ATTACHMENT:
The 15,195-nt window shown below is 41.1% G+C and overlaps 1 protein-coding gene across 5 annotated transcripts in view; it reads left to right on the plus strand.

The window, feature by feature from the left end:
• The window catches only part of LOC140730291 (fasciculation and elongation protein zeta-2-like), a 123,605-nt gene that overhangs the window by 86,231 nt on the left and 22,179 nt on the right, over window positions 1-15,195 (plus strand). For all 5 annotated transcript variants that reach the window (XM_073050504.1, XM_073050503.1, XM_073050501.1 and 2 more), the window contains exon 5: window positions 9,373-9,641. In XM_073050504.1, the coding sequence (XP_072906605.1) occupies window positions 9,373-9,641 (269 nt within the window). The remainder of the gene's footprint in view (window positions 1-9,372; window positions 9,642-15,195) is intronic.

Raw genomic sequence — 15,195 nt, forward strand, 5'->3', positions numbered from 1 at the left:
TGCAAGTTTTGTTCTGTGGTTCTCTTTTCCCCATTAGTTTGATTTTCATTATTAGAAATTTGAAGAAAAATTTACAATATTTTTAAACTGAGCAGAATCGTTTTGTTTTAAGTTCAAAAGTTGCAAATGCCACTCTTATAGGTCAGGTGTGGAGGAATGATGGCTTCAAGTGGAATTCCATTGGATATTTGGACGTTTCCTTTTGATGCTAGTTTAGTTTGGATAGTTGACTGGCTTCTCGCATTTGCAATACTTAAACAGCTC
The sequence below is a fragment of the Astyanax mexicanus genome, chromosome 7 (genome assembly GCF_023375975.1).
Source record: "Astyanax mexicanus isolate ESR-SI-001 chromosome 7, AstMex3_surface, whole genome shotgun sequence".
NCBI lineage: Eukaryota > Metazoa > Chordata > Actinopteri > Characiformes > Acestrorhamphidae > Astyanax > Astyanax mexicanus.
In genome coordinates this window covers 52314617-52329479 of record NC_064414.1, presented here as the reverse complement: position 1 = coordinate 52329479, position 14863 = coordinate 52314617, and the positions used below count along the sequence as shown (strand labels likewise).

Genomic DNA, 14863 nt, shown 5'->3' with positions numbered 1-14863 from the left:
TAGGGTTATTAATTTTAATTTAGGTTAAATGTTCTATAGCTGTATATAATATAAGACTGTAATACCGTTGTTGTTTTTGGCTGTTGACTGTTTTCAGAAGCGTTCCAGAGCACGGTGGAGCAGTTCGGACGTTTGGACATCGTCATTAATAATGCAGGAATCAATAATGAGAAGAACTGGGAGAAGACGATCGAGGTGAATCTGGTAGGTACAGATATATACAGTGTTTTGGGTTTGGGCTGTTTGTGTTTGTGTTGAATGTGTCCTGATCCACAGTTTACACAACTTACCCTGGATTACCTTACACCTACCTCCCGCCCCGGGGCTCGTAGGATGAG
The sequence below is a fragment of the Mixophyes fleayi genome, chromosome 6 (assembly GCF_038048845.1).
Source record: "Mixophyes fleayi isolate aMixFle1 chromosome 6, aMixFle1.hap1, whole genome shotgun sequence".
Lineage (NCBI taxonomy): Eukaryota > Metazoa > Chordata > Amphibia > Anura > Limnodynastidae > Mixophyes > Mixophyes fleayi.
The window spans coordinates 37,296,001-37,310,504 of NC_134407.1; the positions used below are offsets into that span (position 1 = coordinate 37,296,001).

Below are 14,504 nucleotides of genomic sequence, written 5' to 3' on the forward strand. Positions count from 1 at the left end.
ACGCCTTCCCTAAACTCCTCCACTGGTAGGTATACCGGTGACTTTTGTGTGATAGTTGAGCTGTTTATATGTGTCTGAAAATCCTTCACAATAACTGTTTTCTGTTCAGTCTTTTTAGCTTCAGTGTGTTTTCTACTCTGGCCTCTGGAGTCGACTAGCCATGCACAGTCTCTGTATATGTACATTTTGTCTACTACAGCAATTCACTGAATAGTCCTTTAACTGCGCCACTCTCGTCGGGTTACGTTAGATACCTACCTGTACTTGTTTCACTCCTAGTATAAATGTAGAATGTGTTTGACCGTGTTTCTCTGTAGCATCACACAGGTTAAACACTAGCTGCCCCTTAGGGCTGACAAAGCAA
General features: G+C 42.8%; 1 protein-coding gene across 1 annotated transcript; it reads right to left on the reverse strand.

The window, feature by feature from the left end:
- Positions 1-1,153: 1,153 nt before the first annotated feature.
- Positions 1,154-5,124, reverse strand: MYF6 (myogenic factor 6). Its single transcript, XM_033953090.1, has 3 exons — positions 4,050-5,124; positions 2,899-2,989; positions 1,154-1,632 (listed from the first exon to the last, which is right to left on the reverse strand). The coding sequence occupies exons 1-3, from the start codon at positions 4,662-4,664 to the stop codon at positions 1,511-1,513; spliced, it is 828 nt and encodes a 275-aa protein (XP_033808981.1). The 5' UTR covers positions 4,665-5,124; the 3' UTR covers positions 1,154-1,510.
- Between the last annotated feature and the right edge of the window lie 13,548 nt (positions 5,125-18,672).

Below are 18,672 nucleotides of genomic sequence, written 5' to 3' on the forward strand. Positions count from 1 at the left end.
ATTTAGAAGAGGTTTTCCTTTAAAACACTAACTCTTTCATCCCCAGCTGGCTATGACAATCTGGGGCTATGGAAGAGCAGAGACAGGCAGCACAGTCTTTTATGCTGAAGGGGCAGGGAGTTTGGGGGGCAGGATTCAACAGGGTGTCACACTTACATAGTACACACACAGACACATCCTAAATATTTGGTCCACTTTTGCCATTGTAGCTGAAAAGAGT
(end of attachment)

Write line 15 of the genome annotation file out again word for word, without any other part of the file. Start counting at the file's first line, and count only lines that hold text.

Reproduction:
The window spans coordinates 37,296,001-37,310,504 of NC_134407.1; the positions used below are offsets into that span (position 1 = coordinate 37,296,001).